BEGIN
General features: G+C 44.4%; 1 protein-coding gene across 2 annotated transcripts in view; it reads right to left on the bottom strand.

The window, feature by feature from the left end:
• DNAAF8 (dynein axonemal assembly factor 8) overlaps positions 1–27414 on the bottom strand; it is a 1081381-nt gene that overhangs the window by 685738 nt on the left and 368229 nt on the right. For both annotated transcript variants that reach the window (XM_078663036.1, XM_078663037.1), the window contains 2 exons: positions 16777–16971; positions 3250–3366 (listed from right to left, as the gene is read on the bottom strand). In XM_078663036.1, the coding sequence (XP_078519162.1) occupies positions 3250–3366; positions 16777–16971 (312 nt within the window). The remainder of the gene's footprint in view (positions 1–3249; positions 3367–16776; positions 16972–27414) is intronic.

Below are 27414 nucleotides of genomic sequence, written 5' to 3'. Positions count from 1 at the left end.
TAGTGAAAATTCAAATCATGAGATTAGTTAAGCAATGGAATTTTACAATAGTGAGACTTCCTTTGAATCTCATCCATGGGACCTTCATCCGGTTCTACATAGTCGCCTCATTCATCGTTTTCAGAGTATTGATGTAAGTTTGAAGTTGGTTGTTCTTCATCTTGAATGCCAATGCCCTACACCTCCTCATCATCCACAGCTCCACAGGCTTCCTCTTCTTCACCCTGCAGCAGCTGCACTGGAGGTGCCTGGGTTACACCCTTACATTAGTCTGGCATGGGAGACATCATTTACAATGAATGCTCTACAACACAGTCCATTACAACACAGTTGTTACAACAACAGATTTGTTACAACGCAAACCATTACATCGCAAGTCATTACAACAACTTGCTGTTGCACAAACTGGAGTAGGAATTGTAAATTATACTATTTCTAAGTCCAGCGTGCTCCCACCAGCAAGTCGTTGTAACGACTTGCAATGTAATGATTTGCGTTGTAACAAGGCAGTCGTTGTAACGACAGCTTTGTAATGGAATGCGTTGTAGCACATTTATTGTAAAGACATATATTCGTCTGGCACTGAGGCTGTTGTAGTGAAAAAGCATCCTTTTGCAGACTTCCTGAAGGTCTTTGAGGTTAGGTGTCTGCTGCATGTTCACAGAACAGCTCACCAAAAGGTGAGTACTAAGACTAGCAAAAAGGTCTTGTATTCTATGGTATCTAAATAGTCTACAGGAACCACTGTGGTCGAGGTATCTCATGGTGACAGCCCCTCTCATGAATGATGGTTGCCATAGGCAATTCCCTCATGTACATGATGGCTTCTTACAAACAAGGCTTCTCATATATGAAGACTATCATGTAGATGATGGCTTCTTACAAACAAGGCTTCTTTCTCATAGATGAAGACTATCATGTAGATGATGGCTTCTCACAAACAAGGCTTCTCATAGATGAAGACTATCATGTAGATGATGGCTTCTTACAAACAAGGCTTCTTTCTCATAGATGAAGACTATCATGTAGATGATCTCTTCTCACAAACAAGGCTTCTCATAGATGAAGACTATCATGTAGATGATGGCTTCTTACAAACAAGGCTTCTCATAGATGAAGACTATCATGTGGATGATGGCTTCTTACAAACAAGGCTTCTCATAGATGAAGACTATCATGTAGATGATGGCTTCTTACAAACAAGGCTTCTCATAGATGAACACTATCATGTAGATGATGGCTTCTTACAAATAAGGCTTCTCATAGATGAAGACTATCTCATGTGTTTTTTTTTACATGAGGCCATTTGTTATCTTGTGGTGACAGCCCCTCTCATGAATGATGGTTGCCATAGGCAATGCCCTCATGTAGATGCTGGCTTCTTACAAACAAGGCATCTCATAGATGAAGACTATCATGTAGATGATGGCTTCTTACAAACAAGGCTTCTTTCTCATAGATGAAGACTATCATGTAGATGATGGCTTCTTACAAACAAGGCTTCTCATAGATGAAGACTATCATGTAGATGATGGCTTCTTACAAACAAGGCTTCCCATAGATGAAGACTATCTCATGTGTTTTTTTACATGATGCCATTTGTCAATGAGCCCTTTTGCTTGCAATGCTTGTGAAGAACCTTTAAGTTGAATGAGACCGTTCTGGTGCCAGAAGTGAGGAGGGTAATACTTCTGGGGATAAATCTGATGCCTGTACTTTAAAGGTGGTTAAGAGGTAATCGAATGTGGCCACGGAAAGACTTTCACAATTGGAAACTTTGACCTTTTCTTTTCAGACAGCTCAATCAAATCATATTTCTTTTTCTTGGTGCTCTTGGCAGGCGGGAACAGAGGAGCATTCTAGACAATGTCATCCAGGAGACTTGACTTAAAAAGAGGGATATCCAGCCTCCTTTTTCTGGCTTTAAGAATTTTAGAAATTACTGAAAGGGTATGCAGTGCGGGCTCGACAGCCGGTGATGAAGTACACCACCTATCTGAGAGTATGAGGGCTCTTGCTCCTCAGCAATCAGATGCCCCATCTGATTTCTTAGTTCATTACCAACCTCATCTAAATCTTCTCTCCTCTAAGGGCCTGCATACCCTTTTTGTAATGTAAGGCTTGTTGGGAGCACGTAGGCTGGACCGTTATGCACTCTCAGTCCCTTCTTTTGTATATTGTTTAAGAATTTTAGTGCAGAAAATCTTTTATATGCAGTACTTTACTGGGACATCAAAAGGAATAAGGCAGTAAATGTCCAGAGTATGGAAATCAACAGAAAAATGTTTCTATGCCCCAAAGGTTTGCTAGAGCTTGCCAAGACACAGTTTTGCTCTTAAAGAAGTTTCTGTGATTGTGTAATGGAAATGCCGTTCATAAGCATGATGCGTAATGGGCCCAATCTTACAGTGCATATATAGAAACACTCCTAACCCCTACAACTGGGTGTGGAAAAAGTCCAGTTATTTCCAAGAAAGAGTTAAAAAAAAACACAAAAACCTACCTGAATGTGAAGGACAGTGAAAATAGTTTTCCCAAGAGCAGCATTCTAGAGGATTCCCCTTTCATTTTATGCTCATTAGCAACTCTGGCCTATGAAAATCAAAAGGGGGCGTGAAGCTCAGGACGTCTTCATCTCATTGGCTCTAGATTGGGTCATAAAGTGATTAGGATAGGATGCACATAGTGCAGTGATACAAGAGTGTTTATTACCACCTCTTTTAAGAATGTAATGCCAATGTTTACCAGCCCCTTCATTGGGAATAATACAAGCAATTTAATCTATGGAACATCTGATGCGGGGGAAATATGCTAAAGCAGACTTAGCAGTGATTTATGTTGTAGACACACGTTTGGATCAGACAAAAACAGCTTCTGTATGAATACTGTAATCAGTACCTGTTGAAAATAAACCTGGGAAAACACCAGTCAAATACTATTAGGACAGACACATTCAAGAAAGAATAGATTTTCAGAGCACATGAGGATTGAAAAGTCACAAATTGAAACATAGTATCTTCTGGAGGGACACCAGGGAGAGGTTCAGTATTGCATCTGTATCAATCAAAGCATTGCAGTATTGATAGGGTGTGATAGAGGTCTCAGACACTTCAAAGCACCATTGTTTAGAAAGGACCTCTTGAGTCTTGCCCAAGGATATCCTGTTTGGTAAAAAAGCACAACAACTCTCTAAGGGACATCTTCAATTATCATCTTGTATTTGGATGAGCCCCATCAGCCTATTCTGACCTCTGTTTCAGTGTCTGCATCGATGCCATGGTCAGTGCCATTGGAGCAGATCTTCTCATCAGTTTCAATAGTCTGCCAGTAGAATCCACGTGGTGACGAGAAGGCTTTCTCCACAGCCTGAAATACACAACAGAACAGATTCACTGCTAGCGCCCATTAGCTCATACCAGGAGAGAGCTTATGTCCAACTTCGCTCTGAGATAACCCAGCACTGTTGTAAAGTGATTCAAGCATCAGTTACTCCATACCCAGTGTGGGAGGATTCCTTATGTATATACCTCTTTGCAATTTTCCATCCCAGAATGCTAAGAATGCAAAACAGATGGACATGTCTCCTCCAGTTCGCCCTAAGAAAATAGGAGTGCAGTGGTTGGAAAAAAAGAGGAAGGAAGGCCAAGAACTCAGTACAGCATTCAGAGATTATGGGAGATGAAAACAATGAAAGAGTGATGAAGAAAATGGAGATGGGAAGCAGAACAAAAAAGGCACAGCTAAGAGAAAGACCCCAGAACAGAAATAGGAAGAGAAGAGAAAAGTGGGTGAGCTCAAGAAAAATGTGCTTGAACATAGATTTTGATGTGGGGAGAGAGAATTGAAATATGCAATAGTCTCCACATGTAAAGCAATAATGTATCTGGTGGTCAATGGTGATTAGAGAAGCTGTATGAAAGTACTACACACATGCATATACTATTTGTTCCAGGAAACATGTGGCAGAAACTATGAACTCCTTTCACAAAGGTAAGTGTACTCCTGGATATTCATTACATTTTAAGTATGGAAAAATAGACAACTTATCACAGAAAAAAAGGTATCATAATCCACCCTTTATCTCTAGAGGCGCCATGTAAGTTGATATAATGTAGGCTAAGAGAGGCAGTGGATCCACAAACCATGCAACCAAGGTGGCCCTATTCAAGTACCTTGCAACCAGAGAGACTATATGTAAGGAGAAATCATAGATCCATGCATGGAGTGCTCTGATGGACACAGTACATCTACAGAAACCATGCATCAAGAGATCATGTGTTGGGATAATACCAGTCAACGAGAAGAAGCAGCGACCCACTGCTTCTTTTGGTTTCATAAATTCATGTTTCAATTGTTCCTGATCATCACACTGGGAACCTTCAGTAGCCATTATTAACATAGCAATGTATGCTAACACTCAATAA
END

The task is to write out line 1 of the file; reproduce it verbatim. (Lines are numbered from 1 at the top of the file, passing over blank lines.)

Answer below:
General features: G+C 44.4%; 1 protein-coding gene across 2 annotated transcripts in view; it reads right to left on the bottom strand.